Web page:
Senate

Barr: It would be a crime for president to pardon someone in exchange for their silence

William Barr, President Trump’s nominee to serve as attorney general, said on Tuesday that it would be illegal for a U.S. president to pardon an individual if that person agreed not to incriminate the commander in chief in a criminal offense.

Do you believe a president could lawfully issue a pardon in exchange for the recipient’s promise not incriminate him?” Sen. Patrick Leahy (D-Vt.) asked Barr during his confirmation hearing before the Senate Judiciary Committee.

“No, that would be a crime,” Barr said. 

{mosads}The pointed question comes as Democrats warn that President Trump could seek to interfere in special counsel Robert Mueller’s Russia investigation — a probe Barr has vowed he will allow to run its course unhindered.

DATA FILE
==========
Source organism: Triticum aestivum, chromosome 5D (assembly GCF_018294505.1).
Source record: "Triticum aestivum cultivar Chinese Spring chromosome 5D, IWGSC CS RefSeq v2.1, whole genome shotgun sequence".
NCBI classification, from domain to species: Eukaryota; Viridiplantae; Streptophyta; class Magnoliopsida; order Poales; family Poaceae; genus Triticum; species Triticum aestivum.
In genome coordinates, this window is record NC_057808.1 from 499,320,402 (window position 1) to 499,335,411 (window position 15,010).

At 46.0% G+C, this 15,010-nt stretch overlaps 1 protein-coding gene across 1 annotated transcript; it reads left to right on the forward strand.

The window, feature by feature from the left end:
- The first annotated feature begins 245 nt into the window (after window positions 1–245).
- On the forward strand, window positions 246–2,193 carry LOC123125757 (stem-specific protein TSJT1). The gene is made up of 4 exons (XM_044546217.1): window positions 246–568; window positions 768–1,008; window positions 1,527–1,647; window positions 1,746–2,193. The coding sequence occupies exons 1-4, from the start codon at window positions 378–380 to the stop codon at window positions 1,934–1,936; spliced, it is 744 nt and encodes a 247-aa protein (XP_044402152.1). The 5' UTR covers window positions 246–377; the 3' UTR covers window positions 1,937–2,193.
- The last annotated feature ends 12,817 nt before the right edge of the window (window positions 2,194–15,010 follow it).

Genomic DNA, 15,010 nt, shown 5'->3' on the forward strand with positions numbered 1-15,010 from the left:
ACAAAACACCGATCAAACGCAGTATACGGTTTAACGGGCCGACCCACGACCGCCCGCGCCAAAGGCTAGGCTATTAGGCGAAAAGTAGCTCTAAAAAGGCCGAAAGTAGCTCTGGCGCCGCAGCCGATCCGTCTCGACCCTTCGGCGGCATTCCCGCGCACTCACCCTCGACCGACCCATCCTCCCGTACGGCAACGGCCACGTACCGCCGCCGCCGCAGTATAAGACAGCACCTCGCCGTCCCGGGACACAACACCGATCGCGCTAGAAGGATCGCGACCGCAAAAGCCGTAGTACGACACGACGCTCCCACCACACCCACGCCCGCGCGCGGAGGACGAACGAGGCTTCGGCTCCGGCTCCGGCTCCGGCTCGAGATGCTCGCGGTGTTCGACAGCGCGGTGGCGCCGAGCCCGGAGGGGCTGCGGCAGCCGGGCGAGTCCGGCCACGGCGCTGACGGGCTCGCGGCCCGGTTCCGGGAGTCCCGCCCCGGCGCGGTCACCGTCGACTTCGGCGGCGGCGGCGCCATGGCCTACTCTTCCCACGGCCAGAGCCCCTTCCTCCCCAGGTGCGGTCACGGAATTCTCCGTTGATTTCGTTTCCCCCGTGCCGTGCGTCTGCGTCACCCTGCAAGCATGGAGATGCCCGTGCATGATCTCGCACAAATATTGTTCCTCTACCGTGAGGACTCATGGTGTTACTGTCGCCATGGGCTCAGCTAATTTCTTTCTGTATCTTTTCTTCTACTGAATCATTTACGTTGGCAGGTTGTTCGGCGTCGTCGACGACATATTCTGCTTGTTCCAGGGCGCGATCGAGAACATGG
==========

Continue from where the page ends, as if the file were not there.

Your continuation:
Mueller already has a series of cooperating witnesses working with his investigation as he continues to examine possible ties between the Trump campaign and Russia.

They include former Trump campaign aides Michael Flynn, Richard Gates and George Papadopoulos, as well as Trump’s former personal lawyer Michael Cohen.

Flynn and Gates have pleaded guilty to charges stemming from the investigation and are awaiting sentencing, Papadopoulos served 12 days for lying to investigators about his contacts with Russia-linked officials during the campaign and Cohen pleaded guilty to making false statements to a bank, a campaign finance violation and lying to Congress.

Paul Manafort, Trump’s former campaign chairman, was cooperating with the investigation until Mueller’s team recently accused him of lying to them, which Manafort’s team denies.

Manafort was convicted of multiple counts of fraud, and then pleaded guilty to conspiracy charges to avoid a second trial. He is also awaiting sentencing.

— This report was updated at 11:51 a.m.

Tags Donald Trump George Papadopoulos Patrick Leahy Paul Manafort Robert Mueller

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